Some of the apartments we toured during our recent house hunt were perfectly nice but lacked personality. I would say that Mr. Magpie and I are pretty adaptable when it comes to home style — in fact, we always scoff when couples on House Hunters state a laundry list of “must-haves” as they seek their new homes: “a claw-foot tub,” “fine woodworking details,” “wainscoting,” etc. Our home in Chicago was fairly contemporary-looking: there was a see-through fireplace separating the dining and living areas in a modern slate gray setting, a sleek metal banister on the steps up to the second floor, and a “hidden bathroom” cleverly disguised in a wall that was paneled with various types of frosted glass (hard to describe, but it was slick), among other contemporary-looking details–but we have gravitated towards the traditional charm of pre-war buildings here in Manhattan. The main thing for us is that we want a home that doesn’t feel like a box. We want interesting details, quirky nooks and crannies, personality. Our current apartment (which we leave on Friday!) features a pass-through from the kitchen to the dining room, arched entryways, and a small built-in cut into the side of the kitchen to display serveware. Though we are very ready to leave it (we are absolutely busting at the seams), I’d be lying if I didn’t say I’m a little misty-eyed thinking of bidding adieu to old Louise. We enjoyed our first (and second) Thanksgivings alone as a family here. We sold our old home in Chicago from here. Mini learned to walk here, and sleep through the night here (joy!), and express herself in increasingly complex language here. I found out I was pregnant here — and I will never forget calling Mr. Magpie from our master bathroom while he was in between meetings at work to tell him the news.
“Lan…?!” My voice trembling and bright. He knew before I finished the sentence.
I struggled through the final uncomfortable trimester of what is likely my final pregnancy here, and muscled my way through that painful week of being overdue, and then — we brought micro home here.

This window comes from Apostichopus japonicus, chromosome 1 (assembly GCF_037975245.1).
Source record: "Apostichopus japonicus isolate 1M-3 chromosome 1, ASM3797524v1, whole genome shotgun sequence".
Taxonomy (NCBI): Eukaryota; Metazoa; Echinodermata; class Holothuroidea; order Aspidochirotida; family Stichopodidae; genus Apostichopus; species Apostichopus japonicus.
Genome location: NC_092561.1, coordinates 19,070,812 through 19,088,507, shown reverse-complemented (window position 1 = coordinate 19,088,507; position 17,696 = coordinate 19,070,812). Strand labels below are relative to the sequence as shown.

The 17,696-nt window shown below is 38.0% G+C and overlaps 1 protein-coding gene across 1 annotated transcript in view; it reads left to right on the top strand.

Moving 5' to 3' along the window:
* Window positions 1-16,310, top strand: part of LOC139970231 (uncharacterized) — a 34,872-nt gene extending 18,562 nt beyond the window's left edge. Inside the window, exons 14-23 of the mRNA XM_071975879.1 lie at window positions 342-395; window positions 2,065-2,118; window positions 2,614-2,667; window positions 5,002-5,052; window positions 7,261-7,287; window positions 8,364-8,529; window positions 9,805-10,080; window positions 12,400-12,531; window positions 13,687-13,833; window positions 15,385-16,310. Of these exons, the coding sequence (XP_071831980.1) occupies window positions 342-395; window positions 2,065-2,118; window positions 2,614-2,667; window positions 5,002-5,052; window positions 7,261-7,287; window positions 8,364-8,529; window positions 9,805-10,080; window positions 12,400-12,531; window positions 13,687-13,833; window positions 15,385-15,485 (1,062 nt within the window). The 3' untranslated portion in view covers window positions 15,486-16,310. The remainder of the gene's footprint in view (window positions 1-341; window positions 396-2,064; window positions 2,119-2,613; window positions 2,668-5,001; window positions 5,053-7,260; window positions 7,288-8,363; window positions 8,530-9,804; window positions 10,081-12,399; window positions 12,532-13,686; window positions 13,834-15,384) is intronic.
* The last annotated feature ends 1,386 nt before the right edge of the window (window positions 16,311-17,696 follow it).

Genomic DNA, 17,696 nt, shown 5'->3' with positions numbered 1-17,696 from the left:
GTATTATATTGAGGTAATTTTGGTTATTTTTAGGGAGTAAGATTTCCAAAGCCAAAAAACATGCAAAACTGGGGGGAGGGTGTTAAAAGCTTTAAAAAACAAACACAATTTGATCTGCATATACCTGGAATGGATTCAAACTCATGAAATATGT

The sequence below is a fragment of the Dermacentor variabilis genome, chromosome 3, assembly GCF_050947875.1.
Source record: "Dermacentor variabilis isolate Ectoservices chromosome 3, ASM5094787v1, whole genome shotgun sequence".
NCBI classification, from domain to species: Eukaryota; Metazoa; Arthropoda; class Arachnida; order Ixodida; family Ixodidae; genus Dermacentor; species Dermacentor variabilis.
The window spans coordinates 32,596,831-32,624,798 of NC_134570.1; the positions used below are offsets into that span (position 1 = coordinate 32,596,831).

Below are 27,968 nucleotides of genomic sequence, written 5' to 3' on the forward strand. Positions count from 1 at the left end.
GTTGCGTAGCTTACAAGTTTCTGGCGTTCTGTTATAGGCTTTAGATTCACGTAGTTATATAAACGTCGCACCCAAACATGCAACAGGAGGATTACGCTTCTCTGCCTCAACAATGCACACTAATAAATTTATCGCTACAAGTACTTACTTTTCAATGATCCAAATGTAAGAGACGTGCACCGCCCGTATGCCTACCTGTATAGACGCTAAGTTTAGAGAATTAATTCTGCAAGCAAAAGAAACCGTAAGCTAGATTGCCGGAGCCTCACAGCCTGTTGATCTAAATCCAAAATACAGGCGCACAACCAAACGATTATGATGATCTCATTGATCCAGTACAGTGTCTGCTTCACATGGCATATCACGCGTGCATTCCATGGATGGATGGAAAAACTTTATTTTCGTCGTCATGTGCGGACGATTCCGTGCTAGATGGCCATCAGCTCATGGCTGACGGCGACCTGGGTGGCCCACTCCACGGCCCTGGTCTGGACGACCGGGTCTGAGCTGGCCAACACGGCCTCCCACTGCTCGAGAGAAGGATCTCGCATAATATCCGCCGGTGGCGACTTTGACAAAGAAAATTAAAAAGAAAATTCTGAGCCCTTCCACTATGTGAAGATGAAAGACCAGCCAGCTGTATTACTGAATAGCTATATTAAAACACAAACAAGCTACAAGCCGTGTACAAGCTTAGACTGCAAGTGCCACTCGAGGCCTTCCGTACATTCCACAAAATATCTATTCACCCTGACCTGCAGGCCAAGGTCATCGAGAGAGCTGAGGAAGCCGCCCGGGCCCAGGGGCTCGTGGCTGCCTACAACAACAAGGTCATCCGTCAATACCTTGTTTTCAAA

So many family milestones in this itty bitty pocket of Manhattan — and the personality of this apartment has been a perfect foil to each and every one of them.
I am glad, then, that our new digs boast commensurate character, though it occurred to me when we were down on our luck and frenetically trying to line up a place to live that we could probably give any old place a personality, thanks to the careful purchase and curation of accents and curiosities that I have accrued over our nearly decade-long marriage. Below, I thought I’d share a couple of my favorite (largely inexpensive!) ways to personalize a home:
+French enamel house numbers. I bought a vintage one with patina and rusting to prove it (similar to this one) featuring the number 18 on it — Mr. Magpie’s lucky number as a former ballplayer. I worked ours into a gallery wall hanging above our sofa, but you could replace the house number on the outside of your home with one of these, or prop it up on a bookcase, or buy a bunch of them and line them up on a narrow wall, possibly to showcase a wedding date or number of personal significance. I also like these ones, though the white-on-blue is kind of classic.
+Framed handwritten recipe or note. We have a recipe scrawled in Mr. Magpie’s grandmother’s loopy script for pierogis (she was Polish) that we framed and hung with a bunch of other prints in coordinating gilt frames. You could frame a note from a loved one, a recipe, etc. I love the look of old-fashioned writing on a wall.